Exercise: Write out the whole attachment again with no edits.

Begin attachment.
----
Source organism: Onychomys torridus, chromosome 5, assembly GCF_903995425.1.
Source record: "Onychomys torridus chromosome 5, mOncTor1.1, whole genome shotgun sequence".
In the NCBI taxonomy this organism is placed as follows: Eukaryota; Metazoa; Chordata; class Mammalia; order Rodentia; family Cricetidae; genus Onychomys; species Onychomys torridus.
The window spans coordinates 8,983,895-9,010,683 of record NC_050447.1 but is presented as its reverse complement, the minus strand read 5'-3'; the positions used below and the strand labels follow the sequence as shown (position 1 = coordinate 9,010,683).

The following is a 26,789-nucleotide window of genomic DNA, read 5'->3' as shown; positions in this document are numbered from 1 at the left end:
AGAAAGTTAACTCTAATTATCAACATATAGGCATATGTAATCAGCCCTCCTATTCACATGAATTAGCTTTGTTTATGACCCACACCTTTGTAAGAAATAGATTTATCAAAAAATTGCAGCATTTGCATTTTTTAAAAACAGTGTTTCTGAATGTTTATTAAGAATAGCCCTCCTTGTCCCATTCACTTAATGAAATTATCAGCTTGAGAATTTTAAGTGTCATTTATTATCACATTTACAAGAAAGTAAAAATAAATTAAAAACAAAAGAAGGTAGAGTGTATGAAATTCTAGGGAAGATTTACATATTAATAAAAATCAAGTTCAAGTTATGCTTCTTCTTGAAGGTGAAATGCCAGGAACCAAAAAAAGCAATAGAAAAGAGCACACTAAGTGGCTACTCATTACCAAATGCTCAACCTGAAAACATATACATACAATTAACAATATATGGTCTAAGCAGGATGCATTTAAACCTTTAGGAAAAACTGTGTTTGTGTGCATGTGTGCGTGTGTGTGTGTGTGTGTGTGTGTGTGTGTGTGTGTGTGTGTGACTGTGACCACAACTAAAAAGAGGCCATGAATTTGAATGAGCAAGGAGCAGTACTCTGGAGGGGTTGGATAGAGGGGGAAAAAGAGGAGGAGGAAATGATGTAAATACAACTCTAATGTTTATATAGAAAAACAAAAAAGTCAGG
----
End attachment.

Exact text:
Source organism: Onychomys torridus, chromosome 5, assembly GCF_903995425.1.
Source record: "Onychomys torridus chromosome 5, mOncTor1.1, whole genome shotgun sequence".
In the NCBI taxonomy this organism is placed as follows: Eukaryota; Metazoa; Chordata; class Mammalia; order Rodentia; family Cricetidae; genus Onychomys; species Onychomys torridus.
The window spans coordinates 8,983,895-9,010,683 of record NC_050447.1 but is presented as its reverse complement, the minus strand read 5'-3'; the positions used below and the strand labels follow the sequence as shown (position 1 = coordinate 9,010,683).

The following is a 26,789-nucleotide window of genomic DNA, read 5'->3' as shown; positions in this document are numbered from 1 at the left end:
AGAAAGTTAACTCTAATTATCAACATATAGGCATATGTAATCAGCCCTCCTATTCACATGAATTAGCTTTGTTTATGACCCACACCTTTGTAAGAAATAGATTTATCAAAAAATTGCAGCATTTGCATTTTTTAAAAACAGTGTTTCTGAATGTTTATTAAGAATAGCCCTCCTTGTCCCATTCACTTAATGAAATTATCAGCTTGAGAATTTTAAGTGTCATTTATTATCACATTTACAAGAAAGTAAAAATAAATTAAAAACAAAAGAAGGTAGAGTGTATGAAATTCTAGGGAAGATTTACATATTAATAAAAATCAAGTTCAAGTTATGCTTCTTCTTGAAGGTGAAATGCCAGGAACCAAAAAAAGCAATAGAAAAGAGCACACTAAGTGGCTACTCATTACCAAATGCTCAACCTGAAAACATATACATACAATTAACAATATATGGTCTAAGCAGGATGCATTTAAACCTTTAGGAAAAACTGTGTTTGTGTGCATGTGTGCGTGTGTGTGTGTGTGTGTGTGTGTGTGTGTGTGTGTGTGTGTGACTGTGACCACAACTAAAAAGAGGCCATGAATTTGAATGAGCAAGGAGCAGTACTCTGGAGGGGTTGGATAGAGGGGGAAAAAGAGGAGGAGGAAATGATGTAAATACAACTCTAATGTTTATATAGAAAAACAAAAAAGTCAGG